I’ve said it before, having access to good chemistry is an imperative for innovation in the 3D Printing space.  This new process from Carbon3D really emphasizes that point.  It’s designed for 3D printers that rely on photo-sensitive resins (SLA or Stereolithography) rather than filament extrusion, but it can make those printers dramatically faster as well as yielding a better and more consistent surface finish.  Here’s the scoop on how it works:

Traditional SLA printers operate by exposing the liquid resin, layer by layer, to a laser that scans out an image of the layer or an entire image projected by a DLP projector.  The light causes the photo-sensitive resin to harden.  Now comes the tricky part–the tray holding the resin has to mechanically rock, pivot, or twist to break the layer lose so that the part can be raised up and another layer printed.  This “peel” process is slow and it can stress or damage the part as well as all that jerking around can reduce the finish quality.  Supposedly, this peel process is also the thing that slows down these printers most–it’s not at all uncommon for them to take 8-12 hours to do a reasonably large part.

Along comes Carbon3D with an idea to minimize the impact of the “peel” process by taking the mechanical aspect out of it.  What they discovered is that oxygen prevents the light from hardening the resin.  So they create a sort of invisible bottom stage of super-oxygenated resin and the bottom of the part layer sits on top of that layer rather than on a solid resin tray.  Hence no “peel” process is needed–the bottom layer is attached to nothing but liquid resin.  It can be lifted so the next layer is ready with no force or stress being placed on the model.  Here it is diagrammatically:


The dark blue is regular photo-sensitive resin.  The aqua blue bottom layer is oxygenated and so will not harden.  Hence no “peel” process is necessary…

Carbon3D calls their new process CLIP, which stands for “Continuous Liquid Interface Production.”  The timing results are quite impressive:


Going from 11 1/2 hours to 6 1/2 minutes on the same part is big news…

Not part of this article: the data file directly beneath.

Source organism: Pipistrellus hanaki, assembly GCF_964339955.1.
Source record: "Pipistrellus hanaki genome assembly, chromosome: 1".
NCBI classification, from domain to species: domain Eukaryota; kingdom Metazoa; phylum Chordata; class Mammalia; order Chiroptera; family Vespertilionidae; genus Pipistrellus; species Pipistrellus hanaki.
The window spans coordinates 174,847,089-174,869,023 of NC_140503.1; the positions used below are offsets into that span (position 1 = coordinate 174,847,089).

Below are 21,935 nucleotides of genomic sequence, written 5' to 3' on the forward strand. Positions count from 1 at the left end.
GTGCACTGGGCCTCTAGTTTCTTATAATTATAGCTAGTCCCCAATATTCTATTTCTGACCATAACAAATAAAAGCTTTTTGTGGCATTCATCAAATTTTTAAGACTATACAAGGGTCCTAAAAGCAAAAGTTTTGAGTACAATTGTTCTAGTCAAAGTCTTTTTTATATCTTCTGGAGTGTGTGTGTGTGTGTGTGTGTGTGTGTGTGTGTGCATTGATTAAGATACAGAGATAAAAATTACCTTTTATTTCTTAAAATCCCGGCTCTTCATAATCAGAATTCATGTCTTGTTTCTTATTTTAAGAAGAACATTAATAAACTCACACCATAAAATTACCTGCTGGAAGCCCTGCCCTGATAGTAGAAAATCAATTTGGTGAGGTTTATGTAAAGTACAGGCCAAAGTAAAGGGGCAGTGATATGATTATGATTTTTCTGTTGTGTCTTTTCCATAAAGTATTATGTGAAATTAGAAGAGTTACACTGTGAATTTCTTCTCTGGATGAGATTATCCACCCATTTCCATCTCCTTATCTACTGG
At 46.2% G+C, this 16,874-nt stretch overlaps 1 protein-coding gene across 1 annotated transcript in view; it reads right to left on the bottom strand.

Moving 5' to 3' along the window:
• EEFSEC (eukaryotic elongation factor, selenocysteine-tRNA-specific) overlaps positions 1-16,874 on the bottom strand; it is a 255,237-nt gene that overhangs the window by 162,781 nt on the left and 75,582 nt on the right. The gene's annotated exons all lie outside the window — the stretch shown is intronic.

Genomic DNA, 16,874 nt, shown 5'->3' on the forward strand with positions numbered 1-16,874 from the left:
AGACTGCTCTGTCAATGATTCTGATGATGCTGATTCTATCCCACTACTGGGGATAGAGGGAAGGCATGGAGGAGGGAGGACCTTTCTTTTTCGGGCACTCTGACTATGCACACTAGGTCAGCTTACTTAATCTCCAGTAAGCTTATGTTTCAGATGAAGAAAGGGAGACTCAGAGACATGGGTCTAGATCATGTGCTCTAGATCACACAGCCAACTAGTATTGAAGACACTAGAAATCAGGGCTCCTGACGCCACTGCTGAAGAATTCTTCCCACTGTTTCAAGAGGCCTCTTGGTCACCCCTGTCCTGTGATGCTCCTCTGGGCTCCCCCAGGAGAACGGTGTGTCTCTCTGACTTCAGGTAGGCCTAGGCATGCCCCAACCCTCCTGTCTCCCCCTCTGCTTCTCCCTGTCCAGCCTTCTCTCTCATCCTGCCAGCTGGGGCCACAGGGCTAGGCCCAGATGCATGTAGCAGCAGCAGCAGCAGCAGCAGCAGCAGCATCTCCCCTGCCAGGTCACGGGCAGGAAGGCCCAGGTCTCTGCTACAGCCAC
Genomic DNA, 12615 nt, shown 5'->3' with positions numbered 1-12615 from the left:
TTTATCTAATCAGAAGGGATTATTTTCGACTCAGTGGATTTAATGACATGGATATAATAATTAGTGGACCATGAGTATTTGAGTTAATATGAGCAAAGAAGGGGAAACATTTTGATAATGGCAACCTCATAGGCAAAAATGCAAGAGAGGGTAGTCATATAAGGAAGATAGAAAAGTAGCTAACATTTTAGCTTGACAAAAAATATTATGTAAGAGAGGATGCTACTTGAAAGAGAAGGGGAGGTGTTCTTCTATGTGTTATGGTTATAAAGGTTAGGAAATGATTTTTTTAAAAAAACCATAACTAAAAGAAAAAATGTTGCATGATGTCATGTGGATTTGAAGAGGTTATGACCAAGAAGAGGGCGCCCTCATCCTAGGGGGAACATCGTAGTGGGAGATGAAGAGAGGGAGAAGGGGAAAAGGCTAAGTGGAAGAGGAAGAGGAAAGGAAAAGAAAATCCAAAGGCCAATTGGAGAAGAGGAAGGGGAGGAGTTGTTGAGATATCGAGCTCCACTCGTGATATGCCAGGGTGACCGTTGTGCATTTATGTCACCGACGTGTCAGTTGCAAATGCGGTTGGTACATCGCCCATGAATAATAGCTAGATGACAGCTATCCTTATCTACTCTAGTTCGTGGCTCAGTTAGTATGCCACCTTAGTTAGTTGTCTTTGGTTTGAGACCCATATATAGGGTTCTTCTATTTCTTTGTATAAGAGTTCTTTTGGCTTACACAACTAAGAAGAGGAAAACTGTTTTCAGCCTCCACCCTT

CLIP ranges from 25 to 100X faster than existing methods.  As we talked about in conjunction with HP’s 3D Printing announcement, speed matters, and if these figures hold true when the technology is released, they should be game changers.

As mentioned, speed isn’t the only advantage.  The CLIP process produces a better and more consistent finish on parts, and given how much faster each layer can be printed, CLIP printers are supposed to be able to take smaller higher resolution layer steps.  Here is an electron microscope view comparing a CLIP part with a conventional 3D Printed part:


At this stage, we don’t know a lot more about Carbon3D or CLIP.  What we do know is they’ve raised $40M in venture capital from top notch firms like Sequoia.  These are the kind of people that do their homework.

Carbon3D’s machines are not likely to be suitable for the hobbyist.  They look more like they’re gunning for the higher-end professional market.  I’ll leave you with a video of one of their prototype machines doing an Eiffel Tower model in under 7 minutes:

[youtube width=”800″ height=”540″]http://www.youtube.com/watch?v=mMkhVt_IWs4[/youtube]

Between this technology and HP’s technology, we should see quite a lot of performance improvement in the professional end of the market and quite a lot of pressure on the incumbent players to innovate further.  Competition in a hot market almost always leads to very rapid innovation.


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